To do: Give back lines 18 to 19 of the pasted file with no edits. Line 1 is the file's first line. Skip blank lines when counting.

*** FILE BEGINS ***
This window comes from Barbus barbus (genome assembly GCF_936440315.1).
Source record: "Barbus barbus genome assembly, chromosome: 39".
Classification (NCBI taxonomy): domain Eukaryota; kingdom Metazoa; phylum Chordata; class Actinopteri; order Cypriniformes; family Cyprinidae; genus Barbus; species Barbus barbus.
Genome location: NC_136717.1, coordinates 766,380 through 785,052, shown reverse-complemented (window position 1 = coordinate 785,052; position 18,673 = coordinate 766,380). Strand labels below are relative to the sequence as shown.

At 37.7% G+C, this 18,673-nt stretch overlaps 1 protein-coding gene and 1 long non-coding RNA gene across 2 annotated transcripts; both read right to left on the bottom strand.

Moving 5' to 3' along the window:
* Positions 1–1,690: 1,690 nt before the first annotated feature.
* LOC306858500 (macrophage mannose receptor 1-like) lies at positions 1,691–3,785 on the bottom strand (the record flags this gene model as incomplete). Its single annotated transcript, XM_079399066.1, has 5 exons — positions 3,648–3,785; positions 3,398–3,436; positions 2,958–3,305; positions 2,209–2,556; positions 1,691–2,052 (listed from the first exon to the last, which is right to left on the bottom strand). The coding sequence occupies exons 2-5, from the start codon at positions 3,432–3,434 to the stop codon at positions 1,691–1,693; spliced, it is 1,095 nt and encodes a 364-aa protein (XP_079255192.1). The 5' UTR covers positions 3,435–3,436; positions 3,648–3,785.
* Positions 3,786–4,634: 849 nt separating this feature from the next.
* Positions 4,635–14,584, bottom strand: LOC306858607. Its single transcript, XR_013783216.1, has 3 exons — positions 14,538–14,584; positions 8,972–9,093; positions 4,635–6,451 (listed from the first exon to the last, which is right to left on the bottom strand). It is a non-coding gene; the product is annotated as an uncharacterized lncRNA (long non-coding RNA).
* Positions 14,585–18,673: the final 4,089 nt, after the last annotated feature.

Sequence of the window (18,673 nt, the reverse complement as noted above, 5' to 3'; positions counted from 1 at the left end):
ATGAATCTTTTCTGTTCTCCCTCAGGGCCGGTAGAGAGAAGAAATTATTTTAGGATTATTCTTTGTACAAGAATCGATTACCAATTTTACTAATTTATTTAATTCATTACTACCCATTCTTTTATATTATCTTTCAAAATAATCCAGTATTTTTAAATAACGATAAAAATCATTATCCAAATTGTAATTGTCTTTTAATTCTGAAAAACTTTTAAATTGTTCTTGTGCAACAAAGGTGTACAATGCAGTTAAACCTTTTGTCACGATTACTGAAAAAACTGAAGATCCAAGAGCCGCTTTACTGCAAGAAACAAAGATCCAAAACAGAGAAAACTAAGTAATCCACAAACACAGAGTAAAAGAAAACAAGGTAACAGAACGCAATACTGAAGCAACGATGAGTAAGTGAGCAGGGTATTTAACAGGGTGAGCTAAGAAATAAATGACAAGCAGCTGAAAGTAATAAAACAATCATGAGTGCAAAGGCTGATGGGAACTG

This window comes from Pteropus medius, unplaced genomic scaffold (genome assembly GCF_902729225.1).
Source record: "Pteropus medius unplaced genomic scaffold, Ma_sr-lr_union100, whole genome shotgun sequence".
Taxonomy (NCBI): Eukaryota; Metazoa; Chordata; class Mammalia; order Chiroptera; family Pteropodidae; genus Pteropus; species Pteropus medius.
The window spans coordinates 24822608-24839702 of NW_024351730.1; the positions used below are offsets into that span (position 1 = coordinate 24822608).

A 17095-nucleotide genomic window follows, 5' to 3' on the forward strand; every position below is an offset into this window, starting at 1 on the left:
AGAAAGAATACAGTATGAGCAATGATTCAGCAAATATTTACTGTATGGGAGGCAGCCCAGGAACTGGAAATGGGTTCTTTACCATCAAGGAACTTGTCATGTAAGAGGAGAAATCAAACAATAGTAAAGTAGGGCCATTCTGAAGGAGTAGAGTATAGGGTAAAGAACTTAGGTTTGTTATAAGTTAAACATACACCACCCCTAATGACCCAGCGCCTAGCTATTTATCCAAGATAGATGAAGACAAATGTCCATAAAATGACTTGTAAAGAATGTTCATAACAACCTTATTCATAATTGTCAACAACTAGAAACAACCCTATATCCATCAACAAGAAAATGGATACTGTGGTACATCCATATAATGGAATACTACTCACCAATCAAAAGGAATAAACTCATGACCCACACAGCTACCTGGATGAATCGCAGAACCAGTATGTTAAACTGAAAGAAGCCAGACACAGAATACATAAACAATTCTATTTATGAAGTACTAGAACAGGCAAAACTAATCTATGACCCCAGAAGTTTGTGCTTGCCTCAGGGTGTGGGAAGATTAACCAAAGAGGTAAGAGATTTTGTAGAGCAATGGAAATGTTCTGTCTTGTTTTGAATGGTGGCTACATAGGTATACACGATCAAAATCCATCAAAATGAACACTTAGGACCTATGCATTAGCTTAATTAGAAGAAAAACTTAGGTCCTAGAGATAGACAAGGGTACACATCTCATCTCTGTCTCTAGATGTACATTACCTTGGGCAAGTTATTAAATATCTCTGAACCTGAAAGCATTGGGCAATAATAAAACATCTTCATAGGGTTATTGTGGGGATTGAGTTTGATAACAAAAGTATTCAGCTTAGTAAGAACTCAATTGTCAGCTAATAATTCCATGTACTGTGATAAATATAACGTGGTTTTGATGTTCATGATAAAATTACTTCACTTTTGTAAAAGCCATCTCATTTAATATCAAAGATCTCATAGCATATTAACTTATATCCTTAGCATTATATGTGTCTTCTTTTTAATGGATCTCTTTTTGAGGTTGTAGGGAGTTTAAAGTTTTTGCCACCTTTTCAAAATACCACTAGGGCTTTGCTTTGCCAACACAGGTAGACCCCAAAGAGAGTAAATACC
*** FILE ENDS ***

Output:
A 17095-nucleotide genomic window follows, 5' to 3' on the forward strand; every position below is an offset into this window, starting at 1 on the left:
AGAAAGAATACAGTATGAGCAATGATTCAGCAAATATTTACTGTATGGGAGGCAGCCCAGGAACTGGAAATGGGTTCTTTACCATCAAGGAACTTGTCATGTAAGAGGAGAAATCAAACAATAGTAAAGTAGGGCCATTCTGAAGGAGTAGAGTATAGGGTAAAGAACTTAGGTTTGTTATAAGTTAAACATACACCACCCCTAATGACCCAGCGCCTAGCTATTTATCCAAGATAGATGAAGACAAATGTCCATAAAATGACTTGTAAAGAATGTTCATAACAACCTTATTCATAATTGTCAACAACTAGAAACAACCCTATATCCATCAACAAGAAAATGGATACTGTGGTACATCCATATAATGGAATACTACTCACCAATCAAAAGGAATAAACTCATGACCCACACAGCTACCTGGATGAATCGCAGAACCAGTATGTTAAACTGAAAGAAGCCAGACACAGAATACATAAACAATTCTATTTATGAAGTACTAGAACAGGCAAAACTAATCTATGACCCCAGAAGTTTGTGCTTGCCTCAGGGTGTGGGAAGATTAACCAAAGAGGTAAGAGATTTTGTAGAGCAATGGAAATGTTCTGTCTTGTTTTGAATGGTGGCTACATAGGTATACACGATCAAAATCCATCAAAATGAACACTTAGGACCTATGCATTAGCTTAATTAGAAGAAAAACTTAGGTCCTAGAGATAGACAAGGGTACACATCTCATCTCTGTCTCTAGATGTACATTACCTTGGGCAAGTTATTAAATATCTCTGAACCTGAAAGCATTGGGCAATAATAAAACATCTTCATAGGGTTATTGTGGGGATTGAGTTTGATAACAAAAGTATTCAGCTTAGTAAGAACTCAATTGTCAGCTAATAATTCCATGTACTGTGATAAATATAACGTGGTTTTGATGTTCATGATAAAATTACTTCACTTTTGTAAAAGCCATCTCATTTAATATCAAAGATCTCATAGCATATTAACTTATATCCTTAGCATTATATGTGTCTTCTTTTTAATGGATCTCTTTTTGAGGTTGTAGGGAGTTTAAAGTTTTTGCCACCTTTTCAAAATACCACTAGGGCTTTGCTTTGCCAACACAGGTAGACCCCAAAGAGAGTAAATACC